BBC Bangla, Dhaka
The Appellate Division on Sunday dismissed the appeal filed against the High Court ruling that the registration of Bangladesh Jamaat-e-Islami as a political party was illegal.
Additional Attorney General Sheikh Mohammad Morshed confirmed this information to the BBC.
He said that the court headed by Chief Justice Obaidul Hasan rejected the appeal as there was no lawyer for the appellant in the court.
As a result of this order, Jamaat-e-Islami will not be able to participate in the upcoming national elections as a party or with party symbols.
According to the Representation of the People Act of Bangladesh, no political party can participate in elections unless it is registered with the Election Commission as a political party.
But the party can be active as an organization.
After the verdict, Jamaat-e-Islami’s Publicity Secretary Matiur Rahman Akand said in a press conference that his party has been ‘deprived of justice’ through this verdict.
So what is the party thinking about the election?
After the court’s verdict on Sunday, the question naturally arises, what is Bangladesh Jamaat-e-Islami thinking about the election?
Besides, what is their statement about participating in the election by party or party symbol?
Publicity Secretary of Jamaat-e-Islami Mr. Akand said in a press conference, “Due to the upholding of the High Court’s verdict (on registration), legally (party symbols) cannot be elected now. But any leader of Jamaat-e-Islami, any worker can participate in the election as an independent candidate. There is no problem.”
“And when the party gets registration, then Jamaat-e-Islami will go to the election with the party symbol,” he said.
However, he did not say anything clearly about whether Jamaat-e-Islami will participate in the upcoming 12th national elections.
Meanwhile, on November 15, the Election Commission of Bangladesh announced the schedule for the 12th parliamentary elections.
After announcing the schedule, the ruling Awami League has already started distributing party nomination forms in preparation for the elections.
However, the BNP, which is agitating for the resignation of the government for elections under a non-partisan government, has said that they will not participate in the elections.
Meanwhile, BNP’s one-time ally Jamaat-e-Islami has not given a clear statement about its position on the elections, although it has consistently supported all the programs and given the same program as BNP in recent times.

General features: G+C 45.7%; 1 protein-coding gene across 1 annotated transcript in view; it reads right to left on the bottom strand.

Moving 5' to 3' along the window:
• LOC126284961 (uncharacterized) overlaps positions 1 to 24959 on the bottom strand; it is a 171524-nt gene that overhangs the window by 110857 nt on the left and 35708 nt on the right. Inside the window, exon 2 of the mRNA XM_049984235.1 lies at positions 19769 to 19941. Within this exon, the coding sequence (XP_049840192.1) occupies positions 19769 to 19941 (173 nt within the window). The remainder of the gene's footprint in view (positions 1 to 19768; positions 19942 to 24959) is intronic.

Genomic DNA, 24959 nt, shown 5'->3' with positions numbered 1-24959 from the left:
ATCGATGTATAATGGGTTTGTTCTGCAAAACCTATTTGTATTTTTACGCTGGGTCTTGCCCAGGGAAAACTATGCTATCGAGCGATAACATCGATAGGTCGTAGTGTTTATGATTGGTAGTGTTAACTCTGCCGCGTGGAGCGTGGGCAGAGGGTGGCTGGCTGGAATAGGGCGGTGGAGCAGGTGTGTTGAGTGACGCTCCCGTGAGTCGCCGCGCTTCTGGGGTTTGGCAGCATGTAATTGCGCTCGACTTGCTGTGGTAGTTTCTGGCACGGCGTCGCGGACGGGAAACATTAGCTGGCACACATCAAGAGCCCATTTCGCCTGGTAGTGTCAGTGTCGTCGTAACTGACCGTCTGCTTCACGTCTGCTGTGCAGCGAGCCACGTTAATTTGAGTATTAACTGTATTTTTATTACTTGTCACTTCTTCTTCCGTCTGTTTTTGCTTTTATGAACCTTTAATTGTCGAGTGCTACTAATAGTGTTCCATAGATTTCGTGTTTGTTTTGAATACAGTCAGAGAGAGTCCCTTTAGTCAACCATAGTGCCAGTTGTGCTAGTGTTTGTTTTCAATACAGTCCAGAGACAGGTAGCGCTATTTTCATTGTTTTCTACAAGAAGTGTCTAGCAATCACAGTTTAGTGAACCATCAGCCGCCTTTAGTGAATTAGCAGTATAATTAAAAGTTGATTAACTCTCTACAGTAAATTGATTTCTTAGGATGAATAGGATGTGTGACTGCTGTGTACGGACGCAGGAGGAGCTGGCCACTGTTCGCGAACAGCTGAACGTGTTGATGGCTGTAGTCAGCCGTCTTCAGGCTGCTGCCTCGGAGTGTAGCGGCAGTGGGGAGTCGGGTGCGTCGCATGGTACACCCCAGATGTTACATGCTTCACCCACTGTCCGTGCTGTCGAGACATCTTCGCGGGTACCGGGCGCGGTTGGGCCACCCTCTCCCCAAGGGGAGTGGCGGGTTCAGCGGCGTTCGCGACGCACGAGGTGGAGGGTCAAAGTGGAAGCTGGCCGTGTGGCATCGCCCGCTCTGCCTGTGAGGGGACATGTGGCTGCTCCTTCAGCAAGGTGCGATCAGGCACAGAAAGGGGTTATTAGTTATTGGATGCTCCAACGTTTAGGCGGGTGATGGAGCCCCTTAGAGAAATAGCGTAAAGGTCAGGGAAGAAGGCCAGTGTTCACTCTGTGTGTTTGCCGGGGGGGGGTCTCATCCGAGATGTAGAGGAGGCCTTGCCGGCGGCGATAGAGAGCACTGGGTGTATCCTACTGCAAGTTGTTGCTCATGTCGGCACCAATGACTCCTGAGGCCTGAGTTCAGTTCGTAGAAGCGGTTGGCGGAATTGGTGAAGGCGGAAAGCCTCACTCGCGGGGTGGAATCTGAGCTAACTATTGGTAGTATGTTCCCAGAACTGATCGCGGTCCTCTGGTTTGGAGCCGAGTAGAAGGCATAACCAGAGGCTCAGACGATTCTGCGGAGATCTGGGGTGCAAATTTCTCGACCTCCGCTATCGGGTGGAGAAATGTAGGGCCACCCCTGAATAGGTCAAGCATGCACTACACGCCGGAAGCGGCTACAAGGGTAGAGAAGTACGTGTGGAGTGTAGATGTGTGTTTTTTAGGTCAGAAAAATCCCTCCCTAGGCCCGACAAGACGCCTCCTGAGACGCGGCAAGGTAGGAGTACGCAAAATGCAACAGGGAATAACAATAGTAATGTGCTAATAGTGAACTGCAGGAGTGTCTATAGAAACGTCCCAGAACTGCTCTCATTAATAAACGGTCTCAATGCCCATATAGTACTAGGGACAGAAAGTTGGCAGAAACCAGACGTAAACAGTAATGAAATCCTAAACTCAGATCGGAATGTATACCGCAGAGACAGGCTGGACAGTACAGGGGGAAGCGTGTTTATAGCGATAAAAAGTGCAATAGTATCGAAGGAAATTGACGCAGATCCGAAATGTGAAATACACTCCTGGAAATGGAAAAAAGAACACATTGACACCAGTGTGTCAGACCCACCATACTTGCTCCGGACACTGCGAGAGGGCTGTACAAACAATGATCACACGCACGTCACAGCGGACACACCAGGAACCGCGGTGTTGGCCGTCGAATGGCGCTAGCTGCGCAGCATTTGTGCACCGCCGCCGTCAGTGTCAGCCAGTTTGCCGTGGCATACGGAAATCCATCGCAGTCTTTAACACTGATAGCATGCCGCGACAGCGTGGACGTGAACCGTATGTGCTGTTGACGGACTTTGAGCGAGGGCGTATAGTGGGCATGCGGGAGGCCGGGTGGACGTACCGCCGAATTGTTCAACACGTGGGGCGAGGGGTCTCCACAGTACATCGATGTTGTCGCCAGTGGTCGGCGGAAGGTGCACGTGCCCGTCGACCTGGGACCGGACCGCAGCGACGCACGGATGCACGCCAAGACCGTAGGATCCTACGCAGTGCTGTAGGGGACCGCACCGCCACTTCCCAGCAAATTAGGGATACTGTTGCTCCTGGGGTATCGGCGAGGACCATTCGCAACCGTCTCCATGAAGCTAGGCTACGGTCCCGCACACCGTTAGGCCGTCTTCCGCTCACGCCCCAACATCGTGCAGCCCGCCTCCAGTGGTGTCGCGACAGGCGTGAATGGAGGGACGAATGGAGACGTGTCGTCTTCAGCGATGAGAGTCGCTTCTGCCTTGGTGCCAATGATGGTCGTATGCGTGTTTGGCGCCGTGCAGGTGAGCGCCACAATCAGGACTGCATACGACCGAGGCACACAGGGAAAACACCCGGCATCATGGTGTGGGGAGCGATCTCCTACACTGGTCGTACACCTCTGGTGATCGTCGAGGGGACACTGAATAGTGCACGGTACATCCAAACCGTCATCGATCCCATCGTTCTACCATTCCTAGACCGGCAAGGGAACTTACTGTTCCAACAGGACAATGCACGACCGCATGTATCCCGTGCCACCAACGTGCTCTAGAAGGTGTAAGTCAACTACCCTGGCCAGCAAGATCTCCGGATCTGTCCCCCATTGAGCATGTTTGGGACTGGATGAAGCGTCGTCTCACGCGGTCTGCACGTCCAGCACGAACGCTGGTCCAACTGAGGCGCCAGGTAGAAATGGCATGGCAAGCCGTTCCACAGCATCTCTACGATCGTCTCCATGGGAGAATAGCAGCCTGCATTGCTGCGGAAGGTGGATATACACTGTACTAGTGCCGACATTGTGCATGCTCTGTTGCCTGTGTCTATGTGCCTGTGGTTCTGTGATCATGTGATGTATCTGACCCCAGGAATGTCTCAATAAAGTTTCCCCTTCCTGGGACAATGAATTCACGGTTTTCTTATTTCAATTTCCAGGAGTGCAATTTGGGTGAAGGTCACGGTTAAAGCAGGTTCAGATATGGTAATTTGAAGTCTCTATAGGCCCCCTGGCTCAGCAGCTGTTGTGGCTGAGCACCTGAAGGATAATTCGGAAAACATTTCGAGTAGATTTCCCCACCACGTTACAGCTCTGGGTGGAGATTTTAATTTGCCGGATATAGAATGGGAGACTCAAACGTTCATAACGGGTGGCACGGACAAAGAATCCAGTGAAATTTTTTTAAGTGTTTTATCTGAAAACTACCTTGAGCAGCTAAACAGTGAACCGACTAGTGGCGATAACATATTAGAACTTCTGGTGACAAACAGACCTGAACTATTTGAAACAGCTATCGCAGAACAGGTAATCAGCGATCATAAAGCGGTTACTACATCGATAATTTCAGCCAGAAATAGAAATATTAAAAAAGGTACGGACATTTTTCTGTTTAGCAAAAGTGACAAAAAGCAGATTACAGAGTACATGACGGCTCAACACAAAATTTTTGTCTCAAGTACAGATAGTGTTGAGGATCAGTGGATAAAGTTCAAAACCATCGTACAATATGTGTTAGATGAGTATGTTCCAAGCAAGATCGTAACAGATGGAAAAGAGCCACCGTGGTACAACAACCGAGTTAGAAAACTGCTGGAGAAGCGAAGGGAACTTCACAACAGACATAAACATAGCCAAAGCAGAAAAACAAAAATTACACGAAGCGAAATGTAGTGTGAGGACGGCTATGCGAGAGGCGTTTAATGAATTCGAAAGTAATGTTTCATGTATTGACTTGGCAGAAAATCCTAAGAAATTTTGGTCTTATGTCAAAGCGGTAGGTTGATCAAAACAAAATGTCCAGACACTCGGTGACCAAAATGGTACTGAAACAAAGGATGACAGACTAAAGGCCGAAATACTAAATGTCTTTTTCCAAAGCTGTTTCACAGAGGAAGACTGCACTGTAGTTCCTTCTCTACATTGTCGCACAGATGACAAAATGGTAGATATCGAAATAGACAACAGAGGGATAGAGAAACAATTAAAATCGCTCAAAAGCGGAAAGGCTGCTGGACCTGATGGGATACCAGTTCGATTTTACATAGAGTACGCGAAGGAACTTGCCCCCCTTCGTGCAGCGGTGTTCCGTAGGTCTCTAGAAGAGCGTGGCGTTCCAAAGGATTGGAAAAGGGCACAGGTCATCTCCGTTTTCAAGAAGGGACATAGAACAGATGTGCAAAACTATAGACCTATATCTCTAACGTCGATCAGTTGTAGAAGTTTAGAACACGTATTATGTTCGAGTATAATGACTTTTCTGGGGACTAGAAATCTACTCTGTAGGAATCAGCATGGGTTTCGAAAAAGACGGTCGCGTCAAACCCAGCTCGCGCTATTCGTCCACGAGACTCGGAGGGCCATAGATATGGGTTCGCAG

Sunday’s press conference Mr. Akand said, Jamaat has participated in all elections except 2014 and 2018 in Bangladesh.
Earlier, party leaders told the BBC that they had a policy decision not to contest the elections under the current government.
However, Jamaat-e-Islami’s Assistant Secretary General Abdul Alim told BBC Bangla at that time, “If the environment is created to participate in the elections, they are prepared to participate in it in alternative ways even if they are not registered.”
He said that Jamaat-e-Islami is an election-oriented party, so election preparations fall under their regular work.
Mr. Alim said, they are not only protesting for the downfall of the government and elections under the caretaker government. Rather, the main purpose of their movement is to bring back the voting rights of the people of Bangladesh.
What do analysts say?
However, political analysts feel that the Jamaat may have ‘alternative thoughts’ about the elections, which is why they are agitating for fair elections, despite not expressing an official position.
Jamaat-e-Islami political observer and acting editor of daily Naya Digant newspaper Salahuddin Babar told BBC Bangla that he thinks that whether Jamaat-e-Islami is registered or not, they are determined to go to the next election. For this, the party has kept all kinds of options in their hands.
He said, “The Jamaat’s alternative thinking may be to participate in the election, or boycott it. But whatever decision is taken will depend on the environment.”
In that case, if the election is held in January, everything will depend on whether it will be an acceptable election or not, he said.
Salahuddin Babar said, “Alternatives for the Jamaat include- they can form a new party. They can contest elections as independent candidates.”
And ‘if’ an ‘electoral environment’ develops in the country and Jamaat’s allies decide to go to the polls, they may consider whether or not to go to the polls.
He said, “If a new context is created, they can also form a new team. Again, they can go to some other type of negotiation (compromise) regarding the registration of Jamaat.”
He felt that they chose the option which would be the best and most convenient for the Jamaat.
However, political analyst Mohiuddin Ahmad thinks that Awami League may have an attempt to field Jamaat as an opponent of BNP.
And maybe that’s why the party was able to hold a rally without any hindrance even though it didn’t get permission on October 28, says Mr. Ahmad
Earlier, on August 1, 2013, the High Court ruled that the registration of Jamaat-e-Islami was illegal.
Then on December 8, 2018, a notification was issued canceling the party’s registration.
Jamaat-e-Islami filed an appeal against the verdict of the High Court.
After the date of hearing on him was postponed twice in November, the court dismissed it today on November 19.
However, after staying away from public political activities for almost a decade, Jamaat-e-Islami held a rally in Dhaka on June 10 this year.
There they put forward several demands – among them, the re-registration of the party, the release of Jamaat leaders and elections under a caretaker government.